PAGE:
3 Tips for Eating Raw Nuts + Soaking Nuts Chart

By on April 2, 2015

I think the most common question for Vegans and Raw Vegans is “Where do you get your protein from?”

There are lots of plant based protein sources. One of the main ones is from nuts and seeds.

Nuts and seeds are a great source of protein, especially in vegetarian, vegan and raw vegan diets. Plant protein (unlike animal protein) is fully absorbed and digested in the body. This means every single ounce of protein consumed through plants are put to good use.

Besides, they are delicious!

But before you start scarfing down gobs and gobs of them, there are 3 tips you should know first.

1. Make Sure Your Nuts And Seeds Are Raw

This is important because a raw nut has all of it’s nutrients and enzymes still in tact. If they are cooked, the molecular structure of them changes and the nutritional value is greatly diminished.

You can find raw nuts and seeds in the produce or cooking sections of your local grocery or health food store. Be sure to read the label. If you see the words “Blanched” or “Roasted” they are not raw. If the ingredients list oils or salts, chances are they are cooked. Some packages will say if they are raw. Some will not. By knowing the cooked words to look for, you will be able to pick the right ones out.

2. Soak Your Nuts And Seeds

Remember the last time you ate a walnut and experienced that bitter aftertaste? Or that time when you ate a bit too many almonds or trail mix and your stomach hurt?

The reason for these reactions is because the nuts and seeds were not soaked and still had their enzyme inhibitors intact.

Nuts and seeds are, well, seeds! In nature they are made to stay dormant until the time is right to start growing. They are wrapped with enzyme inhibitors to help accomplish this. When spring comes around, the water from the rain soaks into the seed, releases the enzyme inhibitors and allows the seed to grow.

Remember that bitterness of the walnut? That’s the enzyme inhibitors you are tasting. By soaking the walnuts, it removes the enzyme inhibitors and they become sweeter and tastier with no bitter aftertaste. Your stomach won’t hurt either.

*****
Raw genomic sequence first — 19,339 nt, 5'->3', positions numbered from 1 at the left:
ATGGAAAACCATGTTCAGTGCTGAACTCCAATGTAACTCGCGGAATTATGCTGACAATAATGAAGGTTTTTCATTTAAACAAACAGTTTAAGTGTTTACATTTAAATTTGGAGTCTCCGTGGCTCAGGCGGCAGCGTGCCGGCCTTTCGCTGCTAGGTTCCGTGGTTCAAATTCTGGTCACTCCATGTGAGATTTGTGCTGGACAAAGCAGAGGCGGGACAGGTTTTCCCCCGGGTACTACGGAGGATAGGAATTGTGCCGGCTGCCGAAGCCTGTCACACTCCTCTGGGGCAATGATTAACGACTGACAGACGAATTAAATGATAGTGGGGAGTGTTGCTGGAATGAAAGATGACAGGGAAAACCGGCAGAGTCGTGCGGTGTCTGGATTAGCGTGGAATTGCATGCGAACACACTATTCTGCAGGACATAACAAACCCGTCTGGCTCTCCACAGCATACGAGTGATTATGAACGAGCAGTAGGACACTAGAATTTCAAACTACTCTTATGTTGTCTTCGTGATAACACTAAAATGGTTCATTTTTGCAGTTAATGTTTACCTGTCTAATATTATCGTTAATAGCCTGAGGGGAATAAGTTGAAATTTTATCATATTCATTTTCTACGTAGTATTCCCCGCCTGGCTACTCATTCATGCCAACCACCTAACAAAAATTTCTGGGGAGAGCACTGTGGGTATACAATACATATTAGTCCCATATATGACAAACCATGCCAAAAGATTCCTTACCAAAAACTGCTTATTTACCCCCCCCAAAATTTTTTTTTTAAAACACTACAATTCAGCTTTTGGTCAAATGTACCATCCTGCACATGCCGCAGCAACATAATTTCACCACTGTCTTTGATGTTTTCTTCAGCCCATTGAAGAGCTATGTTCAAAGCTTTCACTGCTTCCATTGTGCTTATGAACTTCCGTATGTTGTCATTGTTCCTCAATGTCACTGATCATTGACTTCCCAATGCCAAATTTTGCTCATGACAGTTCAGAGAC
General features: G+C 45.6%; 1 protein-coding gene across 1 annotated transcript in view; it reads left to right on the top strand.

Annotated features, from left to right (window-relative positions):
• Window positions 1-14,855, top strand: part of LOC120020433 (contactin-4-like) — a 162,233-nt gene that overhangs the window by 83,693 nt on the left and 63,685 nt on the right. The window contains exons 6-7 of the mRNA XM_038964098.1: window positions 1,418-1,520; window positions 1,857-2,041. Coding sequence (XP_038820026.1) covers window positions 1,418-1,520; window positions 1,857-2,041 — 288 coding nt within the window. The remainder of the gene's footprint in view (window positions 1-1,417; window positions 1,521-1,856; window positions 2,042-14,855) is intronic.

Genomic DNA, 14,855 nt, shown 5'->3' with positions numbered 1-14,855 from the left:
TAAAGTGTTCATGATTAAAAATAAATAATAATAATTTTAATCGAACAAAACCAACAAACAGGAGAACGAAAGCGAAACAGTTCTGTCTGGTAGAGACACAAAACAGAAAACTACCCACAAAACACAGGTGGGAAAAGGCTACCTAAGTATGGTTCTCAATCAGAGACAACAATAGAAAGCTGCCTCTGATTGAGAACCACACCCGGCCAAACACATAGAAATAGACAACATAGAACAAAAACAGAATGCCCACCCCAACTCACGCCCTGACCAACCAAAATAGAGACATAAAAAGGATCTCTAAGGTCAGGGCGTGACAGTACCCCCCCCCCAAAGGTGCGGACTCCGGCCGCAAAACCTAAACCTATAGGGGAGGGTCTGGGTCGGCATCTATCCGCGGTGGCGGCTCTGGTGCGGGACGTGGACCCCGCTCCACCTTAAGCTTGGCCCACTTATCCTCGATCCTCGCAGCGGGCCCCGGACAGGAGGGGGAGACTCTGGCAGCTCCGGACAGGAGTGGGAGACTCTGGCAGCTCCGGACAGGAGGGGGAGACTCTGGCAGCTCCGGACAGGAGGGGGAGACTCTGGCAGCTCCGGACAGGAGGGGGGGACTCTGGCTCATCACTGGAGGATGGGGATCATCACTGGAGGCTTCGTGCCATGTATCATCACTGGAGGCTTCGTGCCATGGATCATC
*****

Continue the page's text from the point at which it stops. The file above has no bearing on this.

How Do I Soak Raw Nuts and Seeds?

It’s quite simple. All you need to do is cover the seeds with water and let them soak at room temperature on the counter.

Here’s how:

  1. Measure out 4 cups of raw, unsalted, nuts/seeds into a medium sized bowl
  2. Cover with filtered water so that nuts are fully submerged and have at least an inch of water above them.
  3. Allow to stand covered on the counter for about 7-8 hours, or overnight (check chart below for more specific times)
  4. Rinse nuts to remove the enzyme inhibitor residue.

If you want to store them for later, you will need to dry them out.

Here’s how:

  1. Spread them out in single layer on a rack to dehydrate.
  2. Dry at a low temperature (generally no higher than 115°F) in dehydrator for at least 12-24 hours or until nuts are slightly crispy.

Once they are dehydrated, you can store them in a cool, dry, sealed container in your cabinet. They will last for several months this way.

Optional: If you don’t have a dehydrator and don’t want to use the nuts and seeds for things like trail mix (that need to be stay good for more than a couple days), you can freeze them and use them for making recipes like delicious raw brownie balls.

edible-raw-nuts-seeds-soaking-times-chart

3. Sprout Your Nuts And Seeds

If you want to take the nutrition of your raw nuts and seeds to the next level…sprout them!

This step will happen after you rinse them and before you dehydrate them (see tip #2 above).

To make this quick and simple, sprouting is basically done by leaving your soaked nuts and seeds out at room temperature and covered with a cloth for about 24 hours, depending on what kind it is. This allows the nuts and seeds more time to come to life. Some form tails, or sprouts. Others don’t. The sprouts themselves aren’t as important as what’s on the inside of the seed.

When the nuts and seeds come to life more, the more nutritious they become.

This is great news for you!

So, just a little extra time and you have an even healthier treat in your hands.

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About Natalie Collins

Natalie Marie Collins is a certified Raw Food Nutritionist and Creative Business Guide. She is passionate about how easy it is to change your body, lose weight and glow with fresh whole foods.

One Comment

  1. Ute Goldkuhle

    April 2, 2015 at 7:32 pm

    Excellent post; I eat nuts all the time but did not know about the enzyme inhibitor residue, that it causes the stomach ache, and how to eliminate them. I will soak my nuts from now on. Thank You!

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